Seemingly at the last second, the Louisville Cardinals swooped in to land Charles Minlend, a transfer guard from San Francisco.
While averaging 14.4 points, 4.7 rebounds and 1.8 assists per game for a strong San Francisco squad this season, Minlend was named second team All-West Coast Conference. The 6-foot-4 guard appeared in 98 games during his three seasons with the Dons (80 starts); Minlend scored career 1,271 points.
Prior to his commitment, Minlend also considered Gonzaga, Arizona, Indiana, Butler, BYU, Arkansas and Mississippi State. (The addition of Gonzaga to that list is very interesting, too. Mark Few’s program is nice alcove for transfer, on an almost annual basis. Minlend played seven career games against the Bulldogs.)
San Francisco transfer Charles Minlend just verbally committed to to Louisville, he tells @247Sports. Averaged 14.4 PPG this past season.
— Evan Daniels (@EvanDaniels) April 13, 2020
Minlend is a high-usage player — with a career usage rate of 26.1 percent. However, he avoids turnovers (13 percent turnover rate this season) and gets to the line a ton. As a junior, Minlend averaged 6.3 FTA per 40 minutes. According to KenPom, Minlend drew 5.1 fouls per 40 minutes this season.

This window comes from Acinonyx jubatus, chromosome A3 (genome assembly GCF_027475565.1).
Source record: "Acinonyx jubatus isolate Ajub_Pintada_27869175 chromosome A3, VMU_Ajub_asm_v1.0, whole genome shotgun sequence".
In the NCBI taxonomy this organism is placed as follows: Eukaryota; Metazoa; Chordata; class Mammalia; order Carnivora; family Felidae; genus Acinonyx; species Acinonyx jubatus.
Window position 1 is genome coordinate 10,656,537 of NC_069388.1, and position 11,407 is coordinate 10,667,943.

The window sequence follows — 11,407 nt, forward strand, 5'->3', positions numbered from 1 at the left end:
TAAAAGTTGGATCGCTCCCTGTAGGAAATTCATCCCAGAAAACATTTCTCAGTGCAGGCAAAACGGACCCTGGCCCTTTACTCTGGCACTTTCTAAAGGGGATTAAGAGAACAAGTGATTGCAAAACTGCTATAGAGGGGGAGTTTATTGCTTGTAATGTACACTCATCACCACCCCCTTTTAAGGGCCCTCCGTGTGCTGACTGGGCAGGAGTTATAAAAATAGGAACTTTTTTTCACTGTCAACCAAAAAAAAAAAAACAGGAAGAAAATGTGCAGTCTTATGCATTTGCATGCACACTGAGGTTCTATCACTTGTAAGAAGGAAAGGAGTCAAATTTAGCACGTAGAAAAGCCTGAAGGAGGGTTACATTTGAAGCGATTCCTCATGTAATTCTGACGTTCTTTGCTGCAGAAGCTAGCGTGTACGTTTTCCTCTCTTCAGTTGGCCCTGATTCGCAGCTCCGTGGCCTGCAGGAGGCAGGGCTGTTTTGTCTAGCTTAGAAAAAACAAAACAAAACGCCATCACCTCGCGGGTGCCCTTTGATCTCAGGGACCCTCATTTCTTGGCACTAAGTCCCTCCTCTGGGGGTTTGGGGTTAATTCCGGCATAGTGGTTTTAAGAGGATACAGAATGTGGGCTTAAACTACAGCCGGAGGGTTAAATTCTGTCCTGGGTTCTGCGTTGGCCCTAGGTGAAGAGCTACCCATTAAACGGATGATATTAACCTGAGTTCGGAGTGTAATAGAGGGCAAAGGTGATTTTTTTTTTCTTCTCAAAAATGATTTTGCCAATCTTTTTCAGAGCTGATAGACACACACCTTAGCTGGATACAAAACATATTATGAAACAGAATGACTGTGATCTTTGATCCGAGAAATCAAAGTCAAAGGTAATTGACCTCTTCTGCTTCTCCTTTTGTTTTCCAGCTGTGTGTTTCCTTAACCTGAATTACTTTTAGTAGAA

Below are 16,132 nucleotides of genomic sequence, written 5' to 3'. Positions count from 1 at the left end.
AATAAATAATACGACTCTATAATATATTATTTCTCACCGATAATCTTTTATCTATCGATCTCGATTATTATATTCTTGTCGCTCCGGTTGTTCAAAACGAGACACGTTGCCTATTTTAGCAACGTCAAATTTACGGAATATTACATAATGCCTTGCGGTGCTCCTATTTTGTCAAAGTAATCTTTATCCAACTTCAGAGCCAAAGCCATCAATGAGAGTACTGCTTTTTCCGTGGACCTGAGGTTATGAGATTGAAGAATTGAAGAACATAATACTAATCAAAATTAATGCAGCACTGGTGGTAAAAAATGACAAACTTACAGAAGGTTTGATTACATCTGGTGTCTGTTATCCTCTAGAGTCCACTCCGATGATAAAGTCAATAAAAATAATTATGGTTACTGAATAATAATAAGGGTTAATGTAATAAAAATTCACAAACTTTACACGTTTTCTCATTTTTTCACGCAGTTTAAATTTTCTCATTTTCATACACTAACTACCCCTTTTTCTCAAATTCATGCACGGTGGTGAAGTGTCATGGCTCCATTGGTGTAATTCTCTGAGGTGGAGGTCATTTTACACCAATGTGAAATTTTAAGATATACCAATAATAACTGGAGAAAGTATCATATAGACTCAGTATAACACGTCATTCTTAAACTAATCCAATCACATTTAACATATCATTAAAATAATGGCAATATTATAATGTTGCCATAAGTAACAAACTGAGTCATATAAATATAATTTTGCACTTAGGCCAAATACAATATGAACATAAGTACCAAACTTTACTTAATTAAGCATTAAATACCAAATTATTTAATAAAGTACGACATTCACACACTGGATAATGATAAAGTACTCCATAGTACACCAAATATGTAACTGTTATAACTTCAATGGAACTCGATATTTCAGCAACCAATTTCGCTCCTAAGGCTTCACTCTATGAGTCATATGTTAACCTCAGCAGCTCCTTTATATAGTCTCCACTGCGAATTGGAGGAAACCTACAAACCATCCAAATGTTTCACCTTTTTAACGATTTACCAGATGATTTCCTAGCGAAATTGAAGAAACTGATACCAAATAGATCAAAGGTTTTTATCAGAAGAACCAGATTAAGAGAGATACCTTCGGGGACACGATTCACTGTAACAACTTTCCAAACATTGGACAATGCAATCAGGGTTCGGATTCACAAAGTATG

Perimeter shooting has never been Minlend’s strong suit; he’s a career 31.4 percent 3-point shooters (48.3 eFG%). Minlend posted an effective shooting rate of just 48.4 percent on spot-up no-dribble jumpers this season, per Synergy Sports. He’s not afraid to let in fly, either; playing for a program that embraced analytics and the long ball, 41 percent of Minlend’s career field goal attempts are of the 3-point variety.
Despite his limitations as a shooter, Minlend’s a good athlete who can put pressure on the basket (58 FG% at the rim). And next season, Minlend will play alongside two A-1 creators: David Johnson and Carlik Jones, who transferred from in Radford last week. He will receive open catch-and-shoot looks, which could unlock some shooting potential, though the indicators (64.8 FT%) aren’t necessarily positive.
More importantly: Minlend will get to play against bent defenses, ones that are forced into rotations off a live dribble from Johnson or Jones. That will open up gaps for Minlend to exploit and get to the rim.
Minlend also brings experience to a program that’s set to part ways with several fifth-year seniors, like Steven Enoch, Dwayne Sutton and Ryan McMahon. Next season will be Minlend’s fifth season out of high school; he redshirted during the 2017-18 season.